To ease your bargaining woes, we’ve compiled a handy guide to striking a deal at Turkey's many bazaars.
Bargaining is expected
You are expected to haggle for whatever you buy. Even if the object is marked with a price, the stallholder has taken haggling into account. If you don't bother to bargain, you will be paying an absurdly inflated price. So don't be shy when it comes to making an offer.
Do your homework
Before making an offer, take a look around the bazaar and compare a few prices - don't settle for the first stall you see. You may be surprised at the difference in price, and you can use these differences as leverage when you finally go to make an offer on your desired item. While you are looking around, keep in mind what you believe to be a good price, and work towards it.
Play the game
It's likely that when you make an offer the vendor will act insulted by the amount. This is standard practice and should be taken in good fun. It's also handy to employ your best poker face when you hit the bazaars – do not exclaim over an item or say it's just what you want. Stay cool, act a little disinterested. The merchant will realise it's just as easy for you to go elsewhere for that item.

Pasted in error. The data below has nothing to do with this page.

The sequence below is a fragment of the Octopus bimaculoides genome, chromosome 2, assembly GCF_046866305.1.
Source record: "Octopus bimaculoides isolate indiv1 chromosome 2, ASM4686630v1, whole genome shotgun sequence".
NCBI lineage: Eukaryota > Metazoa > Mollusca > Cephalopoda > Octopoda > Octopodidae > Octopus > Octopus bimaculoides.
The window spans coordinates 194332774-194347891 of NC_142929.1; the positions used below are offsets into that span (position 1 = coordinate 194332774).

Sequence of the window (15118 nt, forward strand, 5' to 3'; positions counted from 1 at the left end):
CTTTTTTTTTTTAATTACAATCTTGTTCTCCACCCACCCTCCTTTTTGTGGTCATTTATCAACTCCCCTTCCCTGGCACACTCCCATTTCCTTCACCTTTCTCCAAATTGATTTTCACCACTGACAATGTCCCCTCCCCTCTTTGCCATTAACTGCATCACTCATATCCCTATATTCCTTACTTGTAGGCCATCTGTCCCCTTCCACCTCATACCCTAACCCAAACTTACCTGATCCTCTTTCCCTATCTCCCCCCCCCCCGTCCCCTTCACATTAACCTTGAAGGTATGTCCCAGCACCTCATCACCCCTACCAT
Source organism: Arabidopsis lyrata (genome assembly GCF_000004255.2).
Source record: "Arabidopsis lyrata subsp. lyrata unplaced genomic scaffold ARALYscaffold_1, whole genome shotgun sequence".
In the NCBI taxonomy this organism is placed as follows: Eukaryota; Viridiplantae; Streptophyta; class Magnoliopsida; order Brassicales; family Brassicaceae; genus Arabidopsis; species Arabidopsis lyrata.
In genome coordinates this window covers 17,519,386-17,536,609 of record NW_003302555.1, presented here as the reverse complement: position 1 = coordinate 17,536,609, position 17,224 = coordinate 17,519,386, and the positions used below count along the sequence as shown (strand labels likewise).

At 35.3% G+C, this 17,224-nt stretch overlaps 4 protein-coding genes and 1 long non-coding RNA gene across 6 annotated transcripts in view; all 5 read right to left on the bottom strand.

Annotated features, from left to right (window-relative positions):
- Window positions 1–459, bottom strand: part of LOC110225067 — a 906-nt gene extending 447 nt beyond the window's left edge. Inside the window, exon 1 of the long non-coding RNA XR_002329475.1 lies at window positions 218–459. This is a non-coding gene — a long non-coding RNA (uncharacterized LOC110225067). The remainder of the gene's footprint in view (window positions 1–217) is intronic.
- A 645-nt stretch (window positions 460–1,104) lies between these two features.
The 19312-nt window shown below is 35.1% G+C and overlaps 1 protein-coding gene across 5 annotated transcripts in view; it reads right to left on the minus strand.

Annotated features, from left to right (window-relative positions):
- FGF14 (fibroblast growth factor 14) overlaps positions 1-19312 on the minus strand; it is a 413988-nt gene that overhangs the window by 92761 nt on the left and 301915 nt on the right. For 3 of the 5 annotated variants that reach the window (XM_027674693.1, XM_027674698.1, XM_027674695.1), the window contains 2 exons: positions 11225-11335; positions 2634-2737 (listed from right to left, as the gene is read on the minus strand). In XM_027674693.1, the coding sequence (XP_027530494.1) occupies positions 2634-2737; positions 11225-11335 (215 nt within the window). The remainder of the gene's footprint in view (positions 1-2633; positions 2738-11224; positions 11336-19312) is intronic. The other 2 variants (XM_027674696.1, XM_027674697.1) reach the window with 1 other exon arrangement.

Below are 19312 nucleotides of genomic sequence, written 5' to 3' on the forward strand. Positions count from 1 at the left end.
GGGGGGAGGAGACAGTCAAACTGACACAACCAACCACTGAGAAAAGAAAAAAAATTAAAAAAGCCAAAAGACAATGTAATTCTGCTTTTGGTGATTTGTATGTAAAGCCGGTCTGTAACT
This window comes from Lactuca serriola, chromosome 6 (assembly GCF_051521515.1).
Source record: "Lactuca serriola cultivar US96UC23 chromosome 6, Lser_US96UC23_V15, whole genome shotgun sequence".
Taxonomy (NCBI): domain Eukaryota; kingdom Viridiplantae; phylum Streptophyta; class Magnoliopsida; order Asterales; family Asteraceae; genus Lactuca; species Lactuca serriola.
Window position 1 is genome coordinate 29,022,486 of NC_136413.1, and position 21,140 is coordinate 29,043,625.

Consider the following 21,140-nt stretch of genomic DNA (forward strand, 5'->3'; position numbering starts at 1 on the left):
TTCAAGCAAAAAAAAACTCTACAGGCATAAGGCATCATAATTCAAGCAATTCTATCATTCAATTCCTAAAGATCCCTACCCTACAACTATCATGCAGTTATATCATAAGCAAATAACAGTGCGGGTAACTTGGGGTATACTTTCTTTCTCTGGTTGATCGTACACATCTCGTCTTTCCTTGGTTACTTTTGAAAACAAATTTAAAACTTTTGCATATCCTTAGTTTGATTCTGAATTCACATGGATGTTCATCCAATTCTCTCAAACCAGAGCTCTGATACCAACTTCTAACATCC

Inspect the item
When you've decided on the item you want to buy, examine it carefully for any defects. If you find anything wrong, you can use this as a bargaining tool, or ask the vendor to find an identical, but undamaged item. If you don't mind the flaw, you can use it to get a lower price – even if it's something that's easily repairable the price will start to come down.
Reaching a decision
If neither you nor the vendor can reach a decision on price, you have two options. Firstly, if the price is still on the high side but still close to your upper limit, ask for a small item to be included to sweeten the deal. Your second option is to thank the vendor for their time and make an exit. At this point, the vendor may finally give in and offer you the price you've been requesting all along!
Trust your instincts
After shopping around you should have a fair idea of what things should cost. If you feel you are being taken advantage of, it's likely you are. As long as you're happy with the price you paid, you have received a good deal. Don't worry – merchants know very well the value of their goods and would never sell at an unprofitable price.
Good bargaining requires patience. Do not get angry or shout at the seller, he or she is just doing their job. A little bit of humour never goes astray, either. Bargaining in Turkey is a social interaction as much as a transaction.